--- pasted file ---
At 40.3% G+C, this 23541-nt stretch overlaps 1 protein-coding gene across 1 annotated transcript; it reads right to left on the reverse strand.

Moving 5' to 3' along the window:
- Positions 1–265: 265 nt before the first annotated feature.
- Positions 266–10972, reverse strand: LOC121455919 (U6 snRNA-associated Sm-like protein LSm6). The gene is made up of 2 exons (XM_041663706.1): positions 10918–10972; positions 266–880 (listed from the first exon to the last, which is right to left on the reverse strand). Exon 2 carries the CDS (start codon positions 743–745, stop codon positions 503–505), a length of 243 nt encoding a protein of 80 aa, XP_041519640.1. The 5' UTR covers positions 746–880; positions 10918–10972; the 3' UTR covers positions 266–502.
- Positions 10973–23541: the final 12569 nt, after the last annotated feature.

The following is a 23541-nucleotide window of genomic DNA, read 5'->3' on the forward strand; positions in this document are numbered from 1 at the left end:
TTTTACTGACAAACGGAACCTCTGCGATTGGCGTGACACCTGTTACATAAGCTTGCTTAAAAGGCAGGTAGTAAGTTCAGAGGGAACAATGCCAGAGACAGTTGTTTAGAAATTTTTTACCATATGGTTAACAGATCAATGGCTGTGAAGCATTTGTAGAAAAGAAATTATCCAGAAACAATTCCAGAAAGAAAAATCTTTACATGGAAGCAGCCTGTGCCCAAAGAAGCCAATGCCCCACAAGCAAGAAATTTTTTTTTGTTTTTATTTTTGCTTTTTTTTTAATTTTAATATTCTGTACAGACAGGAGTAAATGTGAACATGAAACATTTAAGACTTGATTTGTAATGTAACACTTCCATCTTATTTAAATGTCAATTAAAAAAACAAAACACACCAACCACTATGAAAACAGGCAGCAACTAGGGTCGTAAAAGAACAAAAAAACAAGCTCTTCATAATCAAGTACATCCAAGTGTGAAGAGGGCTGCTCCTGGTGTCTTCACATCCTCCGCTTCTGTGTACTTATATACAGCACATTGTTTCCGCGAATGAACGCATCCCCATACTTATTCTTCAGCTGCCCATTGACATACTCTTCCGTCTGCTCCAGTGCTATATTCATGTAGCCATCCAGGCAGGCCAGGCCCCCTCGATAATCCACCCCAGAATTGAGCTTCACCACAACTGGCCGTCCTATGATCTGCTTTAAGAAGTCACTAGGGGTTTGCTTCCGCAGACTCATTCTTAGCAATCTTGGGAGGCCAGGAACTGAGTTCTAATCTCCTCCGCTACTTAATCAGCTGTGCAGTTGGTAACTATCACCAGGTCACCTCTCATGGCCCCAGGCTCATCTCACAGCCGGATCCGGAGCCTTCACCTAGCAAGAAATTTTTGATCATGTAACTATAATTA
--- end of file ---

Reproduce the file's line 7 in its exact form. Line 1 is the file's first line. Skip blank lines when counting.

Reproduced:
TTTTACTGACAAACGGAACCTCTGCGATTGGCGTGACACCTGTTACATAAGCTTGCTTAAAAGGCAGGTAGTAAGTTCAGAGGGAACAATGCCAGAGACAGTTGTTTAGAAATTTTTTACCATATGGTTAACAGATCAATGGCTGTGAAGCATTTGTAGAAAAGAAATTATCCAGAAACAATTCCAGAAAGAAAAATCTTTACATGGAAGCAGCCTGTGCCCAAAGAAGCCAATGCCCCACAAGCAAGAAATTTTTTTTTGTTTTTATTTTTGCTTTTTTTTTAATTTTAATATTCTGTACAGACAGGAGTAAATGTGAACATGAAACATTTAAGACTTGATTTGTAATGTAACACTTCCATCTTATTTAAATGTCAATTAAAAAAACAAAACACACCAACCACTATGAAAACAGGCAGCAACTAGGGTCGTAAAAGAACAAAAAAACAAGCTCTTCATAATCAAGTACATCCAAGTGTGAAGAGGGCTGCTCCTGGTGTCTTCACATCCTCCGCTTCTGTGTACTTATATACAGCACATTGTTTCCGCGAATGAACGCATCCCCATACTTATTCTTCAGCTGCCCATTGACATACTCTTCCGTCTGCTCCAGTGCTATATTCATGTAGCCATCCAGGCAGGCCAGGCCCCCTCGATAATCCACCCCAGAATTGAGCTTCACCACAACTGGCCGTCCTATGATCTGCTTTAAGAAGTCACTAGGGGTTTGCTTCCGCAGACTCATTCTTAGCAATCTTGGGAGGCCAGGAACTGAGTTCTAATCTCCTCCGCTACTTAATCAGCTGTGCAGTTGGTAACTATCACCAGGTCACCTCTCATGGCCCCAGGCTCATCTCACAGCCGGATCCGGAGCCTTCACCTAGCAAGAAATTTTTGATCATGTAACTATAATTA